The menu at Pho King Bon includes a drink called "Viet Kong" and encourages diners to mispronounce the name of a classic Vietnamese dish to sound like sexually explicit slang in French.
But following criticism from some Vietnamese Quebecers who say those dishes and drinks are vulgar and offensive to their culture, the restaurant in Rosemère, a municipality about 20 kilometres north of Montreal, says it's making changes.
Danny Khoi Nguyen Le Kim says while it's commendable that the non-Vietnamese owner of the restaurant wants to celebrate the culture and cuisine, this just wasn't the right way to do so.
"It doesn't sit well with me, reading and going through and seeing my language and my culture. It feels mocked to me," he said. "The more I looked into it, the more I saw that this felt really disrespectful."
Le Kim said he was particularly shocked at the seemingly cavalier usage of the term Viet Cong, which carries serious baggage for many in the Vietnamese diaspora.
He said for those who fled Viet Cong armed forces, naming a cocktail after the regime is not an appropriate way to pay homage to Vietnamese culture.
For Kim Nguyen, a second-generation Vietnamese Montrealer, the name evokes a painful family history.
"Especially as someone whose family fought in the Vietnam War," she said. "My grandfather was a political prisoner for five years at the end of the war."
"I find this extremely offensive and I'd really like to get an apology from the owner," Nguyen said.
She started a petition calling on the restaurant to change its name and some of the names of its menu items. By Sunday evening, it had been signed by over 2,000 people.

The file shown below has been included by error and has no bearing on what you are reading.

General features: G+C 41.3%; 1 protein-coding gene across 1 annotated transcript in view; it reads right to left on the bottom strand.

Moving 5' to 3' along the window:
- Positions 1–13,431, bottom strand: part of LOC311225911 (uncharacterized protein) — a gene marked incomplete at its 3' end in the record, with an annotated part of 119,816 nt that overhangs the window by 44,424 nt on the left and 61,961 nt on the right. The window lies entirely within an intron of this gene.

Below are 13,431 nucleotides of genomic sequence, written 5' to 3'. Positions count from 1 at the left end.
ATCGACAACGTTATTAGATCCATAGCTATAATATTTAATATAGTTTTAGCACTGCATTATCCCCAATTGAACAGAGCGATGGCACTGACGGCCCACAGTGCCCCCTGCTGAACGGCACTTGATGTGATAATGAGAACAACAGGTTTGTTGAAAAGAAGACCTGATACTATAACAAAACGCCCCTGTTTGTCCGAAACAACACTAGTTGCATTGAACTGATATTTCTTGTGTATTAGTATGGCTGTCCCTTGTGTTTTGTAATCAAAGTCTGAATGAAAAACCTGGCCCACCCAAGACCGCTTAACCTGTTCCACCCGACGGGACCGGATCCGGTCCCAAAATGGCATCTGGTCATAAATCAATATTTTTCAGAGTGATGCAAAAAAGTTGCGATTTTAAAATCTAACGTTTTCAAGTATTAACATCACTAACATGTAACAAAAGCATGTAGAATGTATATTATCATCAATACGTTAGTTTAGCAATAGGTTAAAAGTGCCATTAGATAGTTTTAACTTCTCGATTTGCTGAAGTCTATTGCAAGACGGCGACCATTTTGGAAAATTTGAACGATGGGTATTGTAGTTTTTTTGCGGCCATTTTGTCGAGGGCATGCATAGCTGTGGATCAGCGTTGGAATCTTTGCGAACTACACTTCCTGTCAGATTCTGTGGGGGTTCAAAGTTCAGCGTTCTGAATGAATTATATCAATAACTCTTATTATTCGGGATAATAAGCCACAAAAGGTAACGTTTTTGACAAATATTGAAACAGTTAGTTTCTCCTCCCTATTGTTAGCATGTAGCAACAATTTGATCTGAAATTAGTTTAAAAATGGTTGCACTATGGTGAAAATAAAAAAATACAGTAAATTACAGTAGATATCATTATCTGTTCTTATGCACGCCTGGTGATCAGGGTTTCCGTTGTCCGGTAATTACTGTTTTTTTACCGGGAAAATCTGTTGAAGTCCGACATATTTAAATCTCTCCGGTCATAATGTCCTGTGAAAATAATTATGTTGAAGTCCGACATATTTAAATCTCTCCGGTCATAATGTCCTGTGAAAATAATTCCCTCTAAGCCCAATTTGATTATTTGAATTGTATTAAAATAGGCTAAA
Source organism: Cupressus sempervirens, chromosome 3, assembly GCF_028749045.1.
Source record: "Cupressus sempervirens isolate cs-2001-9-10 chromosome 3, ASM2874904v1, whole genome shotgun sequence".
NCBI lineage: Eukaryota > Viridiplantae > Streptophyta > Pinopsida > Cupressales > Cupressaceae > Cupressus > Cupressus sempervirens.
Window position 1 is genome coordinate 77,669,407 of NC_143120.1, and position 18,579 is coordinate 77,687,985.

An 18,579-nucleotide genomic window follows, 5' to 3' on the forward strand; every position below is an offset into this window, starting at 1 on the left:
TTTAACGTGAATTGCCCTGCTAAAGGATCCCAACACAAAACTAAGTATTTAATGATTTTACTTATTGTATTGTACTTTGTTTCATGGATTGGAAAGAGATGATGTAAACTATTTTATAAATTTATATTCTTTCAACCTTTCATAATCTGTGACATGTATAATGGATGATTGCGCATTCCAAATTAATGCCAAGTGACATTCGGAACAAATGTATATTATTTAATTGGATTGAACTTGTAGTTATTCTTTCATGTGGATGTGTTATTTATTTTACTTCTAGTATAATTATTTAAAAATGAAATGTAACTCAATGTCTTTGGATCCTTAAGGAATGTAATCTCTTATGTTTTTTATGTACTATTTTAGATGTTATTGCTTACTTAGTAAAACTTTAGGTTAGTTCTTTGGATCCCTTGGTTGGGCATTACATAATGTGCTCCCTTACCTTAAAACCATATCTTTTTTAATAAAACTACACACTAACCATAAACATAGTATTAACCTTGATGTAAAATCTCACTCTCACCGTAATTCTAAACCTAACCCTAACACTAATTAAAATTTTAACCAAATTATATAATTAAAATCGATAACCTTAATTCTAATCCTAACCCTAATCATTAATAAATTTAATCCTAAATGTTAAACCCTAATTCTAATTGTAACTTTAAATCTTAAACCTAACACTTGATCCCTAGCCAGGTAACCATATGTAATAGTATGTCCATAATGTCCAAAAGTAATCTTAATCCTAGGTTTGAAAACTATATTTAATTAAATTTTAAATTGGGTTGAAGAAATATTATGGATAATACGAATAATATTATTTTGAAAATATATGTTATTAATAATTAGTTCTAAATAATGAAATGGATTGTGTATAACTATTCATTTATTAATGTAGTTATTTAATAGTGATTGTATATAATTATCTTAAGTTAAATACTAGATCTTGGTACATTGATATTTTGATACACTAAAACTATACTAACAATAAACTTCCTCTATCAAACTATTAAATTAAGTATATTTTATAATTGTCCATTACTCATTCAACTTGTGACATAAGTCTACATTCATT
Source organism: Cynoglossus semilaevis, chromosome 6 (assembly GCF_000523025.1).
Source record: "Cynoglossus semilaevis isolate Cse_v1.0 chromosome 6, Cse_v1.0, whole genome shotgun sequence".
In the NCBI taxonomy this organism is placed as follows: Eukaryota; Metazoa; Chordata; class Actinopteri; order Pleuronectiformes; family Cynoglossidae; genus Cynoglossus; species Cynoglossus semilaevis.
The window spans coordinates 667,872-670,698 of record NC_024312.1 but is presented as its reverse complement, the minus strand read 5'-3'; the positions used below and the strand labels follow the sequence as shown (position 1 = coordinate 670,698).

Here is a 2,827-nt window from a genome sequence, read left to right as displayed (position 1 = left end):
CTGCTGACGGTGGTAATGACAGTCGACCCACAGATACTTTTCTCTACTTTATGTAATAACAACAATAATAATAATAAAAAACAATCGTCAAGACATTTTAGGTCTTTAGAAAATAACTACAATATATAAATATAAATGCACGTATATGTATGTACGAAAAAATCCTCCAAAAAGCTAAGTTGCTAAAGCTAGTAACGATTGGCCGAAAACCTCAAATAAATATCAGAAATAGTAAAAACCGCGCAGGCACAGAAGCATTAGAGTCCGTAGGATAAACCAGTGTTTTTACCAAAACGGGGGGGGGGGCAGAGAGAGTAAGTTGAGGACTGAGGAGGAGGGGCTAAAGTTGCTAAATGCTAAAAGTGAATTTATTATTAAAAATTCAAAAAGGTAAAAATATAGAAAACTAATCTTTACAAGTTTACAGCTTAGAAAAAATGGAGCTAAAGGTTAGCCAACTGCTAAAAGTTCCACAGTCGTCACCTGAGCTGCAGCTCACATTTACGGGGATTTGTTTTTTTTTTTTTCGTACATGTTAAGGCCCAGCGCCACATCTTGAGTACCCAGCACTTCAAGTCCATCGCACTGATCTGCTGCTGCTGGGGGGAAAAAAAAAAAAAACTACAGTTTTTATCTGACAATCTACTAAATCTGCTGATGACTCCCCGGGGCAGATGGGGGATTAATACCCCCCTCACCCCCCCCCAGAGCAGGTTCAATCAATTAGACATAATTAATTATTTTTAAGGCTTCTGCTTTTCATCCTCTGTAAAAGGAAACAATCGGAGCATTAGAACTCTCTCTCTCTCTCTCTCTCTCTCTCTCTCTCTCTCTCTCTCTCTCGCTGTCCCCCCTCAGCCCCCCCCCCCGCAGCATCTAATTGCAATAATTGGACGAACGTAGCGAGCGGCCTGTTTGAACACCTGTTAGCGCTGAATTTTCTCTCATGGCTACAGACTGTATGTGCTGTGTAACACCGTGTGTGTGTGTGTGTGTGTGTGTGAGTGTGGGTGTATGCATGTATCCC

Pho King Bon owner Guillaume Boutin sent a statement to CBC News saying the restaurant's branding had been called "marketing genius" by some, and was never meant to hurt anyone.
"The Restaurant Pho King Bon therefore apologizes to all those who felt insulted by our play on words, there were no bad intentions behind our humour," says the statement.
Management will modify the menu considering the concerns highlighted by the Vietnamese community, but the statement also appeared to characterize some of the outcry on social media as "hate speech" that it would not tolerate.
The restaurant's management declined to comment further until later in the week.
'Brushing it off as a joke'
Le Kim, says he is happy to hear the restaurant will make some changes.
"I just hope the changes they make really encompasses everything we've brought up," he said.
He said there are many examples of Asian restaurants with non-Asian owners that operate in a respectful way.
But Nguyen says the apology is inadequate.
"The restaurant made the Vietnamese language the butt of a joke that we never consented to be a part of," she said, noting that the owner should apologize for using the terms that are offensive, not for the fact they offended some in the community.
"I'd like to see them further educate themselves on why it is offensive, rather than brushing it off as a joke."
Nguyen says she will wait to see if the actions of the restaurant line up with its promise to make appropriate changes.